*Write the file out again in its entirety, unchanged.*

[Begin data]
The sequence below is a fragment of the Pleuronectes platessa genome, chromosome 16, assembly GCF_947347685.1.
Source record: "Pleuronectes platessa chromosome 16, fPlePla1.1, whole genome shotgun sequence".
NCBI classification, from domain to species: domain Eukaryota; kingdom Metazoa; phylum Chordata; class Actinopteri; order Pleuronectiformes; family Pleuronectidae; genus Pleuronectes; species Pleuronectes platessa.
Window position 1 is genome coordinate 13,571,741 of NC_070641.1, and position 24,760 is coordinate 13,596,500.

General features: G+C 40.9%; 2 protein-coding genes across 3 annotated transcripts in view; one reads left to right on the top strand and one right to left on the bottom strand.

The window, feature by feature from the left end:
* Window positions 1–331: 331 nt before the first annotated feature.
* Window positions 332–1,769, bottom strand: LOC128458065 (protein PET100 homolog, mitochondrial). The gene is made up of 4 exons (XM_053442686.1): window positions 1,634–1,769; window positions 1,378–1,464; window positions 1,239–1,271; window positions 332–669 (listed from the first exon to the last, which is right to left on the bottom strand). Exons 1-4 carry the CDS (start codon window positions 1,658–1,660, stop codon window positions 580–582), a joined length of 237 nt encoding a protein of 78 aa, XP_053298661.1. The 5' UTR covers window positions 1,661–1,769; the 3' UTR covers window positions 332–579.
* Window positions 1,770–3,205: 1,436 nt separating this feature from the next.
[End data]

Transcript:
The sequence below is a fragment of the Pleuronectes platessa genome, chromosome 16, assembly GCF_947347685.1.
Source record: "Pleuronectes platessa chromosome 16, fPlePla1.1, whole genome shotgun sequence".
NCBI classification, from domain to species: domain Eukaryota; kingdom Metazoa; phylum Chordata; class Actinopteri; order Pleuronectiformes; family Pleuronectidae; genus Pleuronectes; species Pleuronectes platessa.
Window position 1 is genome coordinate 13,571,741 of NC_070641.1, and position 24,760 is coordinate 13,596,500.

General features: G+C 40.9%; 2 protein-coding genes across 3 annotated transcripts in view; one reads left to right on the top strand and one right to left on the bottom strand.

The window, feature by feature from the left end:
* Window positions 1–331: 331 nt before the first annotated feature.
* Window positions 332–1,769, bottom strand: LOC128458065 (protein PET100 homolog, mitochondrial). The gene is made up of 4 exons (XM_053442686.1): window positions 1,634–1,769; window positions 1,378–1,464; window positions 1,239–1,271; window positions 332–669 (listed from the first exon to the last, which is right to left on the bottom strand). Exons 1-4 carry the CDS (start codon window positions 1,658–1,660, stop codon window positions 580–582), a joined length of 237 nt encoding a protein of 78 aa, XP_053298661.1. The 5' UTR covers window positions 1,661–1,769; the 3' UTR covers window positions 332–579.
* Window positions 1,770–3,205: 1,436 nt separating this feature from the next.